It's up to 'Lady Luck,' Force says.
Jimmy Prock joined John Force Racing in 2001, working with second driver Gary Densham as crew chief. Born into the business of NHRA drag racing, Prock began working as a mechanic with his father Tom in the mid-1970s, then went with Tom “Mongoose” McEwen, with John Martin, Scott Kalitta, Dick LaHaie, Cory McClenathan, Joe Amato and then on to JFR.
That’s quite a resume.
Even so, it wasn’t until 2009 that he won his first championship by guiding Force’s son-in-law Robert Hight to the NHRA Funny Car title. Last year, while pretty much in a rut (for him anyway), Force moved teams around and took on the entire crew led by Prock, sending Mike Neff and his group over to work with Hight. The result was Force’s 16th Funny Car championship, Prock’s second, and it looked like the group were in it for the long haul.
As this 2014 Mello Yello Drag Racing Series competition has progressed through the year, Force has stood atop the standings once five-race winner Hight hit a rough spot. As the six-race Countdown to the Championship began following the 60th annual Chevrolet Performance U.S. Nationals, Force led the standings. He didn’t win a race from the Seattle round of the Western Swing in late July but he and Prock were consistently challenging for final rounds and victories. Even as John Force fell to second place behind the surging Matt Hagan (who seems to be Force’s nemesis these days) at Reading earlier this month - and blocking third-placed daughter Courtney Force, on the outside everything seemed to be right in Force’s world.
This morning, as I was walking my dog, the text came through: Jimmy Prock told John Force he was leaving the team at the end of the year; Force told him to go now. So far this season, Force and Prock have combined to win three Funny Car Wally trophies, had seven runner-up results and won the $100,000 Traxxas Nitro Shootout for Funny Car at Indy.
Force joined an already scheduled teleconference to talk about the change, stating that the JFR brain trust, led by Mike “Zippy” Neff, Hight’s current tuner, along with Todd Smith (who tuned Jack Beckman to his 2012 Funny Car title), Ron Douglas (working with Courtney), John Medlen, Daniel Hood and Dean “Guido” Antonelli, amongst others, will figure out who amongst them will take over the tuning of the Castrol Ford for the final two races, after which both Castrol and Ford depart the John Force Racing camp.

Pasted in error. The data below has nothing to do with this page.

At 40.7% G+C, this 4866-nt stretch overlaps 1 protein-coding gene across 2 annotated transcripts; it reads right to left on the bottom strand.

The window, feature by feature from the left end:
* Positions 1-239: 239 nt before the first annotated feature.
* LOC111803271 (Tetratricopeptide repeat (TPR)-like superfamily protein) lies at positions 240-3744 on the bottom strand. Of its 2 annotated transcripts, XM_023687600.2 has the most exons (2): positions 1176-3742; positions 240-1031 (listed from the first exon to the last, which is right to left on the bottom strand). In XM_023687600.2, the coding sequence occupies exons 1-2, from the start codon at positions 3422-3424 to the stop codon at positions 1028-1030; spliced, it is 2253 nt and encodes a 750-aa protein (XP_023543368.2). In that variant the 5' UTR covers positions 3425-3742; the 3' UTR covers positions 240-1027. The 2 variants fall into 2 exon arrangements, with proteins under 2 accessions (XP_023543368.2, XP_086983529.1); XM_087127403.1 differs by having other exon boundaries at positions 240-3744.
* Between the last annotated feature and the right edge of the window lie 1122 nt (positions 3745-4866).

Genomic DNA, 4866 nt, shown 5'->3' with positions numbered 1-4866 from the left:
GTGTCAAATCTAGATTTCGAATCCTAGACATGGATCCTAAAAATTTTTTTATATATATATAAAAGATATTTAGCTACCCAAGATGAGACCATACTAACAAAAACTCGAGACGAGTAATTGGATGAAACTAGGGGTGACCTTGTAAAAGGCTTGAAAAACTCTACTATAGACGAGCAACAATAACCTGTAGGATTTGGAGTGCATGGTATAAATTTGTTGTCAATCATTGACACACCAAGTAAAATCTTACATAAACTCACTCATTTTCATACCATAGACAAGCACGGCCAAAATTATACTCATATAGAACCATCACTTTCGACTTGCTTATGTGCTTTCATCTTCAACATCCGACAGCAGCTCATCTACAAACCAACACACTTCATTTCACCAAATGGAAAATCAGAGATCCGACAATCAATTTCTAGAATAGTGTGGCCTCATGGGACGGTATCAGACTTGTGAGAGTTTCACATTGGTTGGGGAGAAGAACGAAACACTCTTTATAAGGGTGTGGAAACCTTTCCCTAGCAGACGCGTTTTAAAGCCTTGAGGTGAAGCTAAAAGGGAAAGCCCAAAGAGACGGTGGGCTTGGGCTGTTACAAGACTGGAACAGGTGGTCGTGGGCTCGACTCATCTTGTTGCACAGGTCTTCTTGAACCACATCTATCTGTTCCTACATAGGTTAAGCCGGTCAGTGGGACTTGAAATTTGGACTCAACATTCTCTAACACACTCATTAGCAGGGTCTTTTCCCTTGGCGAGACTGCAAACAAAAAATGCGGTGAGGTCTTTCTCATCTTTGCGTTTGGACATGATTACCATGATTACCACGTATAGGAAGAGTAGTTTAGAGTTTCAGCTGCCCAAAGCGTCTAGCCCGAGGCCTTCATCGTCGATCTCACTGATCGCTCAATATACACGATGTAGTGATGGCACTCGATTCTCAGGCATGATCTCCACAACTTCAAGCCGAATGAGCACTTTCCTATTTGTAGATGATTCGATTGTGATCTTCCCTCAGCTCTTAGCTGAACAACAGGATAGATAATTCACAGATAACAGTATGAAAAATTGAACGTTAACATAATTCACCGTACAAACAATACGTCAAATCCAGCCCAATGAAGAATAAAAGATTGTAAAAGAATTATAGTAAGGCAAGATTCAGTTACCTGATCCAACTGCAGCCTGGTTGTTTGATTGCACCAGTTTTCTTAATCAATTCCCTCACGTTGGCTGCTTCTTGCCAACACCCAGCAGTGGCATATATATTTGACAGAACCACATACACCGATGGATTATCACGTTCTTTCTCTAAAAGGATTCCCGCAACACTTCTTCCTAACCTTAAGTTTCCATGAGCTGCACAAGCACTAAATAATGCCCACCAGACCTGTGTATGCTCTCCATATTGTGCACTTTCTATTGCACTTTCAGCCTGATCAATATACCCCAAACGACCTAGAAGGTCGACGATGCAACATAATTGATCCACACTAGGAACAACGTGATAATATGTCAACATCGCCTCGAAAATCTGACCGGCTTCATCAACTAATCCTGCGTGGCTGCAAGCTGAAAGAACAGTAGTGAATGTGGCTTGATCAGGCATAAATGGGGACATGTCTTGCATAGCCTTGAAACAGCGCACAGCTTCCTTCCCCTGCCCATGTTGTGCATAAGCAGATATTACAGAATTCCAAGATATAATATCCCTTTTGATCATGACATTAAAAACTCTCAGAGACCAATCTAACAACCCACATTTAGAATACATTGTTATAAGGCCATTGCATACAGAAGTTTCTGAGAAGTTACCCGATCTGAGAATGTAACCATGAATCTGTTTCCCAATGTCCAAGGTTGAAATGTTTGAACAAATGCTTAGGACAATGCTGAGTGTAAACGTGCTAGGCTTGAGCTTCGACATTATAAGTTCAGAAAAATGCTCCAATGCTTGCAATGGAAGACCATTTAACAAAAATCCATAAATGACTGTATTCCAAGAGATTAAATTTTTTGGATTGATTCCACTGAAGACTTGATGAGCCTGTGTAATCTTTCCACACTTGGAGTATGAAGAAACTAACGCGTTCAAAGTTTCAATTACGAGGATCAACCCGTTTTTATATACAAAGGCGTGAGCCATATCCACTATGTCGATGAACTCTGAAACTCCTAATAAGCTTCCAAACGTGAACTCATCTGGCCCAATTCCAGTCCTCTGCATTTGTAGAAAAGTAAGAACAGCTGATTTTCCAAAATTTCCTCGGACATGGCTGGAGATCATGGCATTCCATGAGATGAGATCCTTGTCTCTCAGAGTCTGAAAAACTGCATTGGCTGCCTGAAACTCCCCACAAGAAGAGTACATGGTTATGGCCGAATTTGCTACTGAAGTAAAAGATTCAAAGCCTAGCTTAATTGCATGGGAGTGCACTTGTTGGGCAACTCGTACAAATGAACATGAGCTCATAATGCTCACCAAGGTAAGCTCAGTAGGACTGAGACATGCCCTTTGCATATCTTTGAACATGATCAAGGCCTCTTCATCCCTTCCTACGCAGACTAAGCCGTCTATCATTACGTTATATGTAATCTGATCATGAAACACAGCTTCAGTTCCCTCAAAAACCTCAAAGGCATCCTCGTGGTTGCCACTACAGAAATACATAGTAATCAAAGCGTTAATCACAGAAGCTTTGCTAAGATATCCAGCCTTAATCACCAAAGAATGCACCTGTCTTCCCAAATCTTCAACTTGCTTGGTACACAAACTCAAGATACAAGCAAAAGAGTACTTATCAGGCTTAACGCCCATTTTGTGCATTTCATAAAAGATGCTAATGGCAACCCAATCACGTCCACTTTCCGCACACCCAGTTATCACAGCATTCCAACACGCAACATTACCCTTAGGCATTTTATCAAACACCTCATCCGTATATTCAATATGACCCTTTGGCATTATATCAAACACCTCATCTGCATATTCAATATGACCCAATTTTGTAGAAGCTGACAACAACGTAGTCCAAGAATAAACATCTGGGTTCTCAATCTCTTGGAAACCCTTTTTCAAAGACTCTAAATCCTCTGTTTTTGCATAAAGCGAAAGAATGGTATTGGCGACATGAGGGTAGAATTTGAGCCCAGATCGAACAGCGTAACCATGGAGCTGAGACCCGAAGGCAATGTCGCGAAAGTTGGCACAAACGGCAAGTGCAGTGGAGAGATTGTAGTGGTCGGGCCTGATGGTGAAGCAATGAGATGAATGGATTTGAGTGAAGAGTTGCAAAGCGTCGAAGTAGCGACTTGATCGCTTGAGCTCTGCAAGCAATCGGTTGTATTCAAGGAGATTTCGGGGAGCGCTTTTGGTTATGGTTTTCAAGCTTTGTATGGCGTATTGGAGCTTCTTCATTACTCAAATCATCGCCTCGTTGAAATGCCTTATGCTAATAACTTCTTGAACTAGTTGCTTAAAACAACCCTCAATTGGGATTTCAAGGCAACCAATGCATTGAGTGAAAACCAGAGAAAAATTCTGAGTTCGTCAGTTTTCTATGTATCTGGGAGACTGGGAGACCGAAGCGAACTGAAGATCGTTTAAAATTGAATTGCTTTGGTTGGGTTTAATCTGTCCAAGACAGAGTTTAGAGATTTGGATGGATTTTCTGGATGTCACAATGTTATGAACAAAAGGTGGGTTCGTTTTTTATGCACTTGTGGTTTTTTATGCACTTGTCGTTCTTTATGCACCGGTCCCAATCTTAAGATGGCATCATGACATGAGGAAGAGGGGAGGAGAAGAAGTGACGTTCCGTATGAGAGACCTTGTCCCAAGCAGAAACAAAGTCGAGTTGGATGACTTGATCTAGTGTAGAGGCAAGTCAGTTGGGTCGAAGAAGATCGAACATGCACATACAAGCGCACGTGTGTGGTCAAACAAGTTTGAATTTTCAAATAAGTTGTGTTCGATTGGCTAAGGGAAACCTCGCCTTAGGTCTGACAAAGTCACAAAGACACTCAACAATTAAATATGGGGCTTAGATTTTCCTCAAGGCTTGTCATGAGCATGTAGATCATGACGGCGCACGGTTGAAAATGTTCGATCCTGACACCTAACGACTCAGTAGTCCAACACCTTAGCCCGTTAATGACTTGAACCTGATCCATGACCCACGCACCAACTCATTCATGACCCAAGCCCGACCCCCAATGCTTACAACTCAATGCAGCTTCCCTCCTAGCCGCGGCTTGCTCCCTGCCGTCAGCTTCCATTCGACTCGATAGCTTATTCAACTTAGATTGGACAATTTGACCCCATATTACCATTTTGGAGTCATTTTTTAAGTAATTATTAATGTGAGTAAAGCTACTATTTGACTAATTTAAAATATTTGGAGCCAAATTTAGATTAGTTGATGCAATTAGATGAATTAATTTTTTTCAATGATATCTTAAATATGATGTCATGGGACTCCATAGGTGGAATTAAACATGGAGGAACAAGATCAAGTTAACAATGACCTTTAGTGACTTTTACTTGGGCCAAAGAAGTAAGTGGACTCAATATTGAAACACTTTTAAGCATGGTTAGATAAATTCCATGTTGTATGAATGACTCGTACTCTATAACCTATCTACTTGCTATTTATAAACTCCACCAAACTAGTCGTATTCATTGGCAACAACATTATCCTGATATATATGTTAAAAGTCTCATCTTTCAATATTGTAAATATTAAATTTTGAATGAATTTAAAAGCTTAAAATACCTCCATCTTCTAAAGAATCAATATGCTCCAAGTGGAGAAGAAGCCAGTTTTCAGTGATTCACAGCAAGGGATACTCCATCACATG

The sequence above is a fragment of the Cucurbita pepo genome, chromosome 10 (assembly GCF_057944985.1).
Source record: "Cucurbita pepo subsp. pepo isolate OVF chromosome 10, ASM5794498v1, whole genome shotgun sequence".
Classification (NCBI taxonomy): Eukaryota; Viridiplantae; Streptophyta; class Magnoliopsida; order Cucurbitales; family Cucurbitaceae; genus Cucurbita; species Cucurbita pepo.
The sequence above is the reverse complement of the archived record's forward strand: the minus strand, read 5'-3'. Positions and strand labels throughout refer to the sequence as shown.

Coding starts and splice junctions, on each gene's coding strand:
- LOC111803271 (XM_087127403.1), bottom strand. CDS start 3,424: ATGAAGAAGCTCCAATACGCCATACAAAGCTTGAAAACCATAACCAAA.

Force said he started hearing rumors at the St. Louis race about defections on his team. “I don’t listen to rumors,” he said. He did get calls from a number of team owners, “One being straight up,” saying that they were talking with his crew chiefs. “Now all is fair in love and war,” Force stated, “But I was a little surprised this was happening in the middle of the Countdown. [Still] I’m a big boy; I understand it.”
Prock leaving at end of year anyway
Force flew from his Yorba Linda, Calif. home to Indianapolis to speak with the members of his team. He said Prock couldn’t absolutely state what his plans were but that he would “probably be leaving at the end of the year.” Force told him he would accept his resignation - but it had to be now. “Jimmy Prock is no longer employed by John Force Racing - I know you think I’m committing suicide, but you know I race from the heart and if his heart is not with me,” it was time for Prock to go.
Force always addresses his people face to face and is still in the Brownsburg area righting the ship. Only his team is affected by this change - at this time - and the tuners and crews for Courtney, Robert and Top Fuel racer Brittany Force remain as they were. For now. It is possible that the crew working with Prock may go with him, “But I hope they stay through the Countdown,” Force said.
Force said Prock knows where he’s going but he wasn’t going to talk about that.
With two races remaining on the docket, Force lies less than two rounds behind Hagan, 36 points in arrears. His daughter Courtney is 72 points back in third and Hight needs to make up 135 points from fifth place.
As a 16-time champion, Force knows what he needs to do: “When you’re in the lead you have a certain style of racing, protective of points. When you’re behind, it’s guns a-blazing. I can’t look at these two races any different. The car doesn’t know the difference, so we set the pace where we’re going, do what we’ve always done - we’ll approach Vegas and Pomona the same way.”
From here he rallies the teams together and sets sights on No. 17. If it isn’t meant to be by this upheaval within his team, well, John Force will keep plugging at it. “I know my brain is wired different from most human beings. I’m free of heart and ready to fight the fight. I can’t be mad about this; we just have to come out swinging, have a good race car and the rest is up to Lady Luck.”